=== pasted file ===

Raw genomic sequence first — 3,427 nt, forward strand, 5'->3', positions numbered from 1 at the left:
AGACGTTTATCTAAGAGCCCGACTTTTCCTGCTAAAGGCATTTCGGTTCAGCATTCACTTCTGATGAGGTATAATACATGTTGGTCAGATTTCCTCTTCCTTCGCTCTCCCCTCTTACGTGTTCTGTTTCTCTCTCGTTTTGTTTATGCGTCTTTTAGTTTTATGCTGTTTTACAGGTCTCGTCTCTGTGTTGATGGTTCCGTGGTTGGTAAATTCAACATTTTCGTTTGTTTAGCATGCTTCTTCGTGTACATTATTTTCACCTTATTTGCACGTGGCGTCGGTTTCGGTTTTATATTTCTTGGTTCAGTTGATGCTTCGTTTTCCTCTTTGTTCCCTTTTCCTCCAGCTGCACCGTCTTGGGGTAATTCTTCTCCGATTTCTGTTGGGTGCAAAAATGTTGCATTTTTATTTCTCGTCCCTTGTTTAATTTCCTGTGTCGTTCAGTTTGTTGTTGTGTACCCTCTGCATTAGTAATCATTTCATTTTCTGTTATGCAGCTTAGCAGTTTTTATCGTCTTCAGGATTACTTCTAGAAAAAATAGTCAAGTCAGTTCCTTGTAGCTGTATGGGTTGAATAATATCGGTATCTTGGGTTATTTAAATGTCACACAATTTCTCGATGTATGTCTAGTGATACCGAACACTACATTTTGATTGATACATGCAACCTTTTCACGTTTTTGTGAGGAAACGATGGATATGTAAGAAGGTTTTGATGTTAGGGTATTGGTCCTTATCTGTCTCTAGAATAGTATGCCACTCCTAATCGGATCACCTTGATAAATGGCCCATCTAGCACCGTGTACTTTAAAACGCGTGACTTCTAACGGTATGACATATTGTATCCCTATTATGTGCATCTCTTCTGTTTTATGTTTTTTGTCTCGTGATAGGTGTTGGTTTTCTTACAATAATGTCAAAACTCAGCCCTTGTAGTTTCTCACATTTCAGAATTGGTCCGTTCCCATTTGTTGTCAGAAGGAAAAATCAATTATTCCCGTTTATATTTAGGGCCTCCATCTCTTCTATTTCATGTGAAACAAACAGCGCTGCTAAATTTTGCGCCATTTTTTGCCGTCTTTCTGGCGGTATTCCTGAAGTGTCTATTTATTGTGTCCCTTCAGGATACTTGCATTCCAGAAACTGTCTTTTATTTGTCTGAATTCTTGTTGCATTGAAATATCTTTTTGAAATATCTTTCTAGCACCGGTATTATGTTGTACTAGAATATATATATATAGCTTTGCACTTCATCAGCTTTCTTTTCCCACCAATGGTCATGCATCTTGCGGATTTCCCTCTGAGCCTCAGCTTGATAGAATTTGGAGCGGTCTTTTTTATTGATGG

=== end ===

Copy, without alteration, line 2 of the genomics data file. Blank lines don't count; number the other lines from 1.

AGACGTTTATCTAAGAGCCCGACTTTTCCTGCTAAAGGCATTTCGGTTCAGCATTCACTTCTGATGAGGTATAATACATGTTGGTCAGATTTCCTCTTCCTTCGCTCTCCCCTCTTACGTGTTCTGTTTCTCTCTCGTTTTGTTTATGCGTCTTTTAGTTTTATGCTGTTTTACAGGTCTCGTCTCTGTGTTGATGGTTCCGTGGTTGGTAAATTCAACATTTTCGTTTGTTTAGCATGCTTCTTCGTGTACATTATTTTCACCTTATTTGCACGTGGCGTCGGTTTCGGTTTTATATTTCTTGGTTCAGTTGATGCTTCGTTTTCCTCTTTGTTCCCTTTTCCTCCAGCTGCACCGTCTTGGGGTAATTCTTCTCCGATTTCTGTTGGGTGCAAAAATGTTGCATTTTTATTTCTCGTCCCTTGTTTAATTTCCTGTGTCGTTCAGTTTGTTGTTGTGTACCCTCTGCATTAGTAATCATTTCATTTTCTGTTATGCAGCTTAGCAGTTTTTATCGTCTTCAGGATTACTTCTAGAAAAAATAGTCAAGTCAGTTCCTTGTAGCTGTATGGGTTGAATAATATCGGTATCTTGGGTTATTTAAATGTCACACAATTTCTCGATGTATGTCTAGTGATACCGAACACTACATTTTGATTGATACATGCAACCTTTTCACGTTTTTGTGAGGAAACGATGGATATGTAAGAAGGTTTTGATGTTAGGGTATTGGTCCTTATCTGTCTCTAGAATAGTATGCCACTCCTAATCGGATCACCTTGATAAATGGCCCATCTAGCACCGTGTACTTTAAAACGCGTGACTTCTAACGGTATGACATATTGTATCCCTATTATGTGCATCTCTTCTGTTTTATGTTTTTTGTCTCGTGATAGGTGTTGGTTTTCTTACAATAATGTCAAAACTCAGCCCTTGTAGTTTCTCACATTTCAGAATTGGTCCGTTCCCATTTGTTGTCAGAAGGAAAAATCAATTATTCCCGTTTATATTTAGGGCCTCCATCTCTTCTATTTCATGTGAAACAAACAGCGCTGCTAAATTTTGCGCCATTTTTTGCCGTCTTTCTGGCGGTATTCCTGAAGTGTCTATTTATTGTGTCCCTTCAGGATACTTGCATTCCAGAAACTGTCTTTTATTTGTCTGAATTCTTGTTGCATTGAAATATCTTTTTGAAATATCTTTCTAGCACCGGTATTATGTTGTACTAGAATATATATATATAGCTTTGCACTTCATCAGCTTTCTTTTCCCACCAATGGTCATGCATCTTGCGGATTTCCCTCTGAGCCTCAGCTTGATAGAATTTGGAGCGGTCTTTTTTATTGATGG